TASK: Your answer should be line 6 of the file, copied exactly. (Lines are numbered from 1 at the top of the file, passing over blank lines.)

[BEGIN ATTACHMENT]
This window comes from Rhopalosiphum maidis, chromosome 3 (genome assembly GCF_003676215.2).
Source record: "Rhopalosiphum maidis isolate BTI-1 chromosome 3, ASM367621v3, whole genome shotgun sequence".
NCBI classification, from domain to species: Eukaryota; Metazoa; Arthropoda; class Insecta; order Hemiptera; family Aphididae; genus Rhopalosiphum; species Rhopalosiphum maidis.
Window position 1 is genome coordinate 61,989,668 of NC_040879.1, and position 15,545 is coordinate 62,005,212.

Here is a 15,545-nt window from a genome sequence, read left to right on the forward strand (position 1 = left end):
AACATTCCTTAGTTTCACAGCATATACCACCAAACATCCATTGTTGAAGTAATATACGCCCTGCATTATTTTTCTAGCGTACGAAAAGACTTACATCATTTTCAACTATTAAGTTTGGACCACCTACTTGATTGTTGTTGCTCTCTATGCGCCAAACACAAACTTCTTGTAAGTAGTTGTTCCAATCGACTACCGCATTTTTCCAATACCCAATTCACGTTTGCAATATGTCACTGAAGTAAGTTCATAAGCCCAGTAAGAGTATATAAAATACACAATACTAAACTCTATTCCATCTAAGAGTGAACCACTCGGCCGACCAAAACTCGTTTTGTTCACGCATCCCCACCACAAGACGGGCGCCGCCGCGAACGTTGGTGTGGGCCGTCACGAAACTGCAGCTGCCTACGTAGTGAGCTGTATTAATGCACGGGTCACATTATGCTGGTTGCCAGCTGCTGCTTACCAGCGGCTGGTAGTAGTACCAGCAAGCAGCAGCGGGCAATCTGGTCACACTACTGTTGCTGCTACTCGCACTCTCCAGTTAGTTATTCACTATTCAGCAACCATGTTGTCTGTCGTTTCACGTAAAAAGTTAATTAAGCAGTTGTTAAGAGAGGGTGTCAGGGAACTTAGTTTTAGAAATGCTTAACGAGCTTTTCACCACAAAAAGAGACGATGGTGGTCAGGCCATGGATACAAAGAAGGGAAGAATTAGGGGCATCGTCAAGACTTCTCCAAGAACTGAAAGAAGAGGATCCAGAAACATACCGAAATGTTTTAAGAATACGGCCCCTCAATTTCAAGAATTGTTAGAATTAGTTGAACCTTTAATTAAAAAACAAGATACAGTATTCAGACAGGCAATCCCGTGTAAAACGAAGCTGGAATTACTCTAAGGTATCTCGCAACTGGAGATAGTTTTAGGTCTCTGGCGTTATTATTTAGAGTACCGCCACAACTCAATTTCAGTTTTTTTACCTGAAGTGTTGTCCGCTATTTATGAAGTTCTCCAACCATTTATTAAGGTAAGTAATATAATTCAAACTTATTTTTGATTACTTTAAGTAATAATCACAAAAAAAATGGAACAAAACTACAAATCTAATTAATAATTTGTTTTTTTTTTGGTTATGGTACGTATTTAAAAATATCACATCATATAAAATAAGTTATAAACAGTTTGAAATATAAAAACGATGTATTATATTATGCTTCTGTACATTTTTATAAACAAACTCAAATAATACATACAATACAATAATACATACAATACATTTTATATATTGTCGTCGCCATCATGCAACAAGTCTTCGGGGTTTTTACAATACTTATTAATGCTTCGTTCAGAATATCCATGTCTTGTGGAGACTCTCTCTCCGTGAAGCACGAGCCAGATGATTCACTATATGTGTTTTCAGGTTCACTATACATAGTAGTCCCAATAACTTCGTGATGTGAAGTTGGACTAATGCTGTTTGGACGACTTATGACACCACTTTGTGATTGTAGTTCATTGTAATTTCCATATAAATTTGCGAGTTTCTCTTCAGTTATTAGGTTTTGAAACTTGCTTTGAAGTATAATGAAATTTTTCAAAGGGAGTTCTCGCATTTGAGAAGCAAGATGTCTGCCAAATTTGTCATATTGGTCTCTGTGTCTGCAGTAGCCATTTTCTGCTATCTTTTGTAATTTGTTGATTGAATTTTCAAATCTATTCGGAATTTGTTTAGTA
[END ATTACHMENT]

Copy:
AACATTCCTTAGTTTCACAGCATATACCACCAAACATCCATTGTTGAAGTAATATACGCCCTGCATTATTTTTCTAGCGTACGAAAAGACTTACATCATTTTCAACTATTAAGTTTGGACCACCTACTTGATTGTTGTTGCTCTCTATGCGCCAAACACAAACTTCTTGTAAGTAGTTGTTCCAATCGACTACCGCATTTTTCCAATACCCAATTCACGTTTGCAATATGTCACTGAAGTAAGTTCATAAGCCCAGTAAGAGTATATAAAATACACAATACTAAACTCTATTCCATCTAAGAGTGAACCACTCGGCCGACCAAAACTCGTTTTGTTCACGCATCCCCACCACAAGACGGGCGCCGCCGCGAACGTTGGTGTGGGCCGTCACGAAACTGCAGCTGCCTACGTAGTGAGCTGTATTAATGCACGGGTCACATTATGCTGGTTGCCAGCTGCTGCTTACCAGCGGCTGGTAGTAGTACCAGCAAGCAGCAGCGGGCAATCTGGTCACACTACTGTTGCTGCTACTCGCACTCTCCAGTTAGTTATTCACTATTCAGCAACCATGTTGTCTGTCGTTTCACGTAAAAAGTTAATTAAGCAGTTGTTAAGAGAGGGTGTCAGGGAACTTAGTTTTAGAAATGCTTAACGAGCTTTTCACCACAAAAAGAGACGATGGTGGTCAGGCCATGGATACAAAGAAGGGAAGAATTAGGGGCATCGTCAAGACTTCTCCAAGAACTGAAAGAAGAGGATCCAGAAACATACCGAAATGTTTTAAGAATACGGCCCCTCAATTTCAAGAATTGTTAGAATTAGTTGAACCTTTAATTAAAAAACAAGATACAGTATTCAGACAGGCAATCCCGTGTAAAACGAAGCTGGAATTACTCTAAGGTATCTCGCAACTGGAGATAGTTTTAGGTCTCTGGCGTTATTATTTAGAGTACCGCCACAACTCAATTTCAGTTTTTTTACCTGAAGTGTTGTCCGCTATTTATGAAGTTCTCCAACCATTTATTAAGGTAAGTAATATAATTCAAACTTATTTTTGATTACTTTAAGTAATAATCACAAAAAAAATGGAACAAAACTACAAATCTAATTAATAATTTGTTTTTTTTTTGGTTATGGTACGTATTTAAAAATATCACATCATATAAAATAAGTTATAAACAGTTTGAAATATAAAAACGATGTATTATATTATGCTTCTGTACATTTTTATAAACAAACTCAAATAATACATACAATACAATAATACATACAATACATTTTATATATTGTCGTCGCCATCATGCAACAAGTCTTCGGGGTTTTTACAATACTTATTAATGCTTCGTTCAGAATATCCATGTCTTGTGGAGACTCTCTCTCCGTGAAGCACGAGCCAGATGATTCACTATATGTGTTTTCAGGTTCACTATACATAGTAGTCCCAATAACTTCGTGATGTGAAGTTGGACTAATGCTGTTTGGACGACTTATGACACCACTTTGTGATTGTAGTTCATTGTAATTTCCATATAAATTTGCGAGTTTCTCTTCAGTTATTAGGTTTTGAAACTTGCTTTGAAGTATAATGAAATTTTTCAAAGGGAGTTCTCGCATTTGAGAAGCAAGATGTCTGCCAAATTTGTCATATTGGTCTCTGTGTCTGCAGTAGCCATTTTCTGCTATCTTTTGTAATTTGTTGATTGAATTTTCAAATCTATTCGGAATTTGTTTAGTA